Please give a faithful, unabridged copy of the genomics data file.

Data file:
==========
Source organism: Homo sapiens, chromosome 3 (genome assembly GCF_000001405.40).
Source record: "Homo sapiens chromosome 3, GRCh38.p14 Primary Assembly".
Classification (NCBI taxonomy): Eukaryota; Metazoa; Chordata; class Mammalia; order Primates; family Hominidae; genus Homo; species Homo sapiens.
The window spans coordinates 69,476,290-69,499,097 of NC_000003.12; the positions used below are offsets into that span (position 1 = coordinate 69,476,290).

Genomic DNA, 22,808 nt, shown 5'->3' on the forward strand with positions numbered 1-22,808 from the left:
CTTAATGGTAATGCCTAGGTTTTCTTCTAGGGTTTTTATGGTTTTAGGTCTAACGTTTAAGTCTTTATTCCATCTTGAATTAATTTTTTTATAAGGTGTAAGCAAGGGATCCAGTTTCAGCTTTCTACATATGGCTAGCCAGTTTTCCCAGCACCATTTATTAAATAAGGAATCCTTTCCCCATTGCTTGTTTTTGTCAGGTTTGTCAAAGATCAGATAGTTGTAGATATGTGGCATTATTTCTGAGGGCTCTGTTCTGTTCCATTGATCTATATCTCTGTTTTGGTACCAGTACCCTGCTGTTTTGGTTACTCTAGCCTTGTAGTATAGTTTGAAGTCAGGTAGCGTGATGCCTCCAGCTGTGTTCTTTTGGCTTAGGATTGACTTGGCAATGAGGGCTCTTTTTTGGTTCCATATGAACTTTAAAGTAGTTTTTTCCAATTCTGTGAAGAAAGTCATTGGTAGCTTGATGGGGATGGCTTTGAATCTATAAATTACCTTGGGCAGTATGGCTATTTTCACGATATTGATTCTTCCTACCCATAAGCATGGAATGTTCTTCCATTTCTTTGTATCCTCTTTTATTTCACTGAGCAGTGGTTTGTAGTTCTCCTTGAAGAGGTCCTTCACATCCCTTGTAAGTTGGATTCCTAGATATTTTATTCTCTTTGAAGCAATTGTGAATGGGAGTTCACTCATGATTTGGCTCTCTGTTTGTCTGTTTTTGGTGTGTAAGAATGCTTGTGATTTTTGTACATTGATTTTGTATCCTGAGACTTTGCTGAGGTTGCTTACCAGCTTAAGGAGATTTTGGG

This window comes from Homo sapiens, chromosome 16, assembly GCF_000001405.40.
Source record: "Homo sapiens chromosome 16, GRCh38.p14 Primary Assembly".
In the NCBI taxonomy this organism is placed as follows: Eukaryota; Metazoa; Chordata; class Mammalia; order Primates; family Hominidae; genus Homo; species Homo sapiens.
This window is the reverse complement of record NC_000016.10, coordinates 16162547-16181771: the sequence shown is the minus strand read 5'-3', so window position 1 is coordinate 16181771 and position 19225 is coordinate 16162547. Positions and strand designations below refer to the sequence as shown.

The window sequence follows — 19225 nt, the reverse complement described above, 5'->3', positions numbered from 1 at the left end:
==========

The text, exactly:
Source organism: Homo sapiens, chromosome 3 (genome assembly GCF_000001405.40).
Source record: "Homo sapiens chromosome 3, GRCh38.p14 Primary Assembly".
Classification (NCBI taxonomy): Eukaryota; Metazoa; Chordata; class Mammalia; order Primates; family Hominidae; genus Homo; species Homo sapiens.
The window spans coordinates 69,476,290-69,499,097 of NC_000003.12; the positions used below are offsets into that span (position 1 = coordinate 69,476,290).

Genomic DNA, 22,808 nt, shown 5'->3' on the forward strand with positions numbered 1-22,808 from the left:
CTTAATGGTAATGCCTAGGTTTTCTTCTAGGGTTTTTATGGTTTTAGGTCTAACGTTTAAGTCTTTATTCCATCTTGAATTAATTTTTTTATAAGGTGTAAGCAAGGGATCCAGTTTCAGCTTTCTACATATGGCTAGCCAGTTTTCCCAGCACCATTTATTAAATAAGGAATCCTTTCCCCATTGCTTGTTTTTGTCAGGTTTGTCAAAGATCAGATAGTTGTAGATATGTGGCATTATTTCTGAGGGCTCTGTTCTGTTCCATTGATCTATATCTCTGTTTTGGTACCAGTACCCTGCTGTTTTGGTTACTCTAGCCTTGTAGTATAGTTTGAAGTCAGGTAGCGTGATGCCTCCAGCTGTGTTCTTTTGGCTTAGGATTGACTTGGCAATGAGGGCTCTTTTTTGGTTCCATATGAACTTTAAAGTAGTTTTTTCCAATTCTGTGAAGAAAGTCATTGGTAGCTTGATGGGGATGGCTTTGAATCTATAAATTACCTTGGGCAGTATGGCTATTTTCACGATATTGATTCTTCCTACCCATAAGCATGGAATGTTCTTCCATTTCTTTGTATCCTCTTTTATTTCACTGAGCAGTGGTTTGTAGTTCTCCTTGAAGAGGTCCTTCACATCCCTTGTAAGTTGGATTCCTAGATATTTTATTCTCTTTGAAGCAATTGTGAATGGGAGTTCACTCATGATTTGGCTCTCTGTTTGTCTGTTTTTGGTGTGTAAGAATGCTTGTGATTTTTGTACATTGATTTTGTATCCTGAGACTTTGCTGAGGTTGCTTACCAGCTTAAGGAGATTTTGGG

This window comes from Homo sapiens, chromosome 16, assembly GCF_000001405.40.
Source record: "Homo sapiens chromosome 16, GRCh38.p14 Primary Assembly".
In the NCBI taxonomy this organism is placed as follows: Eukaryota; Metazoa; Chordata; class Mammalia; order Primates; family Hominidae; genus Homo; species Homo sapiens.
This window is the reverse complement of record NC_000016.10, coordinates 16162547-16181771: the sequence shown is the minus strand read 5'-3', so window position 1 is coordinate 16181771 and position 19225 is coordinate 16162547. Positions and strand designations below refer to the sequence as shown.

The window sequence follows — 19225 nt, the reverse complement described above, 5'->3', positions numbered from 1 at the left end: